BUSINESS

Save Money In Your 20s. Anyone Who Tells You Not To Is Ridiculous.

Please don't listen to Elite Daily on this one.
Please don't spend every cent you make in your 20s in the name of "life experience."
Please don't spend every cent you make in your 20s in the name of "life experience."

Over at Elite Daily, where privilege is in the name, Lauren Martin writes that people in their 20s should give up on saving money and instead enjoy life while they are young. Having a backup plan is for people who have hit 30.

"When you live your life by numbers, you strip yourself of poetry," Martin writes. "When you deprive yourself, you don’t learn how to TREAT YO SELF."

Her premises are ridiculous, but her conclusion isn't totally off-base. People in their 20s probably do spend and save differently than they will a decade or two in the future, and that's OK. The reason, however, is not because they want to live poetically. It's usually just because they want to live normally, with regular meals and a decent apartment that's fairly central and plenty of money to go out and socialize the way that most people do when they are young and single. 

It's the concept of consumption smoothing: If you are fairly sure that you will make more in the future than you do now, it's not crazy to spend more and save less, proportionally, now in order to have a better quality of life. But that doesn't mean that you don't save any money. The idea is that you keep roughly the same quality of life as you get older and make more, but funnel more of it into savings. For people with student loans, this is even more true.

That said, consumption smoothing doesn't mean saving nothing. Just because retirement is decades off and some people are OK with being renters forever doesn't mean that you won't face any unexpected costs: Things like losing a job, breaking up with a partner and needing to find a new apartment immediately or having an unexpected medical bill are all reasons a young person might need to have several thousand dollars saved for an emergency. You know what is not even a little bit poetic? Being buried under medical debt.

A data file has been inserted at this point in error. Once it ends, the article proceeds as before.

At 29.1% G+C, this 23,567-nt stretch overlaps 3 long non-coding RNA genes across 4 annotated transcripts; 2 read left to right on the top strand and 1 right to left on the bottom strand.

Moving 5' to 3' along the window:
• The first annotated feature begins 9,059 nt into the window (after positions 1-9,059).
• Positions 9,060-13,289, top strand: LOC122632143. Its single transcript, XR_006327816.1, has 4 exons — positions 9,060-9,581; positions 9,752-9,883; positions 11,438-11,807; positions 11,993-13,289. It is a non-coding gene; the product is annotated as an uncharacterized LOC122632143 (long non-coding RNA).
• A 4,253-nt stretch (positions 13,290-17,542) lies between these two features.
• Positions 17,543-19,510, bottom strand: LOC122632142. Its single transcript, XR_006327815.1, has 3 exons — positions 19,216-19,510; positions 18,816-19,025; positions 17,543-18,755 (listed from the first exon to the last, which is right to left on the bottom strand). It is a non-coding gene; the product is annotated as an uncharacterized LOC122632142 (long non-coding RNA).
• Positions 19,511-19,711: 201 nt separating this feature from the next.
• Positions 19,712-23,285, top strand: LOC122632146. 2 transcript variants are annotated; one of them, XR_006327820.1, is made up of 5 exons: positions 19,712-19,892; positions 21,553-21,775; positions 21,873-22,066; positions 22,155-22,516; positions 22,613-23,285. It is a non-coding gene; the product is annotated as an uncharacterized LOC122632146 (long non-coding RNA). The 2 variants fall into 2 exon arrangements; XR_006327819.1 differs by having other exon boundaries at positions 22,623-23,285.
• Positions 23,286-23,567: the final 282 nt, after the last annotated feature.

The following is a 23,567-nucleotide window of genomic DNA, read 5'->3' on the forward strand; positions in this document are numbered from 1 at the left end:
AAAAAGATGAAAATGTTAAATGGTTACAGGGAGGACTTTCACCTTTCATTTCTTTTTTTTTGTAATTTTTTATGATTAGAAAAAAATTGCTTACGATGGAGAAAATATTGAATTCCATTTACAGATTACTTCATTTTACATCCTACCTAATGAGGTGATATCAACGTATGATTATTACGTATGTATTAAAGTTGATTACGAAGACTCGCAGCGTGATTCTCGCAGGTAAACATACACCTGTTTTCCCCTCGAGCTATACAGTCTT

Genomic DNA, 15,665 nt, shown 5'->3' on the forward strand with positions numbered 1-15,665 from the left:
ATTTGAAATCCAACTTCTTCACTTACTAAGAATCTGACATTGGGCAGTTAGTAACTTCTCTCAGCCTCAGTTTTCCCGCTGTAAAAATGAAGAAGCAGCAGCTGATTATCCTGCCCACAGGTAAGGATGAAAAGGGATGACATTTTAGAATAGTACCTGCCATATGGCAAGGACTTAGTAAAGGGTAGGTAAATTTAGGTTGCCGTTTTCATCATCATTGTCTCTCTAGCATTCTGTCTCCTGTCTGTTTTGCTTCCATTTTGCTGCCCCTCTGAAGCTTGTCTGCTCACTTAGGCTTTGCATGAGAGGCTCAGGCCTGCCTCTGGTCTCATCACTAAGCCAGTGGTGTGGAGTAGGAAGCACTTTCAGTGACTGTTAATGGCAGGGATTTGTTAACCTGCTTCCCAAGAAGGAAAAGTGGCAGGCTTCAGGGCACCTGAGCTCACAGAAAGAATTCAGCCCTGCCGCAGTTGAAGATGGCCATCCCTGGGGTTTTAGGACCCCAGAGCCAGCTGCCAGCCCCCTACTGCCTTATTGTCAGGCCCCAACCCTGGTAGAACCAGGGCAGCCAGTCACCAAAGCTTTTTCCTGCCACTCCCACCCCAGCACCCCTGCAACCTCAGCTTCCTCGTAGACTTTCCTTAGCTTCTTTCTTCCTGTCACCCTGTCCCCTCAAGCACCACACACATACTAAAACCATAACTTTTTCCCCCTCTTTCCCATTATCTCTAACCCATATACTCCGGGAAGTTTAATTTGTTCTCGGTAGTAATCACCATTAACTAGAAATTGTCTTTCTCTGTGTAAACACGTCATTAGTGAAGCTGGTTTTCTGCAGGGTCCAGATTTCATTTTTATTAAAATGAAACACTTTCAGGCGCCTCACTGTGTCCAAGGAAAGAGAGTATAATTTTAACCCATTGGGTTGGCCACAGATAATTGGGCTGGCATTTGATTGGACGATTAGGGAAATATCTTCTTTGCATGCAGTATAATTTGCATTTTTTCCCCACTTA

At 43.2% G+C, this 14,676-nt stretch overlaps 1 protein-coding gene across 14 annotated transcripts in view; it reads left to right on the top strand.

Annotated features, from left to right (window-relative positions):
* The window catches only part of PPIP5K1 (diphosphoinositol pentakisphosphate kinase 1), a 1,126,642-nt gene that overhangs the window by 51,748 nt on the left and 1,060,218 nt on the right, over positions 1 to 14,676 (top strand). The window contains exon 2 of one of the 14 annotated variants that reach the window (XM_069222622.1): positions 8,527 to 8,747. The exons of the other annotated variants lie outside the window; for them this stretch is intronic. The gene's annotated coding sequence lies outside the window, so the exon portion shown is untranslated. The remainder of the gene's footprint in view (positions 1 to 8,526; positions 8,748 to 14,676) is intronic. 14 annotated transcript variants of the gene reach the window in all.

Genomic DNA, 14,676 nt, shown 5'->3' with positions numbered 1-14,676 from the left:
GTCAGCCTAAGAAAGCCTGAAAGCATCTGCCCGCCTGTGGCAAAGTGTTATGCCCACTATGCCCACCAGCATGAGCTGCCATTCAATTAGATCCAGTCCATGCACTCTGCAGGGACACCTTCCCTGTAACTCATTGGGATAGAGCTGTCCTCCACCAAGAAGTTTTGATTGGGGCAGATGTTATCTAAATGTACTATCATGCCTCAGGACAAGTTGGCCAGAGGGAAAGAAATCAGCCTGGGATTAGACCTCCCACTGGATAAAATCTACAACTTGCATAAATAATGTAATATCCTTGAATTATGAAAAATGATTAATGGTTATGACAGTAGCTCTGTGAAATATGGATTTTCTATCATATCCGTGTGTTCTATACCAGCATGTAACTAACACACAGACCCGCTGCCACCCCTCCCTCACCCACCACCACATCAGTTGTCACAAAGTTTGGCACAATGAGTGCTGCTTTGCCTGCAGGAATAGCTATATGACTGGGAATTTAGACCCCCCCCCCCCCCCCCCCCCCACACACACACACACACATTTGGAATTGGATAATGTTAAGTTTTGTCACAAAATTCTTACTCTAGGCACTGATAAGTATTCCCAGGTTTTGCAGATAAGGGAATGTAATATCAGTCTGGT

You also have to spend a little bit of time thinking about the kind of person you want to be in your 30s before you get there. Do you ever want a house or kids? Unless you are miraculously making multiple times more money than you were in your 20s or age into a trust fund, those aren't life events you can be totally financially unprepared for at 29 and just suddenly fall into at 31. Saving for big things takes time. (Plus, "kids are like a nuclear bomb going off in your financial life," says personal finance journalist Helaine Olen). 

Even if you expect your income to go up by a lot over time, how sure are you? And how much more will you be making?

Take my job as a journalist: Julia Haslanger recently did a project where she asked a bunch of journalists about their salaries and shared her results. Her data sample was small and respondents skewed young, but this is how things broke down by age: 

The median for a journalist 10 years into his or her career (around 33 years old) is about $65,000. That's quite a bit different from the $37,000 or so median for 23-year old journalists. But it's still quite low, particularly if you live in a big city. It's not necessarily enough to put away the tens of thousands of dollars needed for a down payment on an apartment here in New York City in just a few years. That kind of saving, for a journalist making the median expected wage, is going to take time. And a 26-year-old journalist (hello!) should probably be taking advantage of every bit of an employer's 401(k) match that he or she can, plus putting away a couple hundred extra every month. 

There's an additional advantage to saving in your 20s: The power of compound interest. Putting just a little bit into a retirement account in your 20s can make you better off than if you put a lot in every month, but don't start until you are 35. Behold my former Business Insider colleague Sam Ro's favorite chart:

If you are a woman, these facts are doubly important. Personal finance for women is sometimes just unfair. First, there's the wage gap. Then, there is the double-edged sword of long life expectancy, which means a more expensive retirement. And then, of course, if there's even the slightest chance you're going to have children, you probably don't have the luxury of thinking someone else is going to step up and help with that: It's either pay thousands of dollars a month for childcare, or give up your career. 

Definitely spend what you need to in your 20s  -- just don't spend so much that it kills your quality of life in your 30s. (And 40s. And 50s.)

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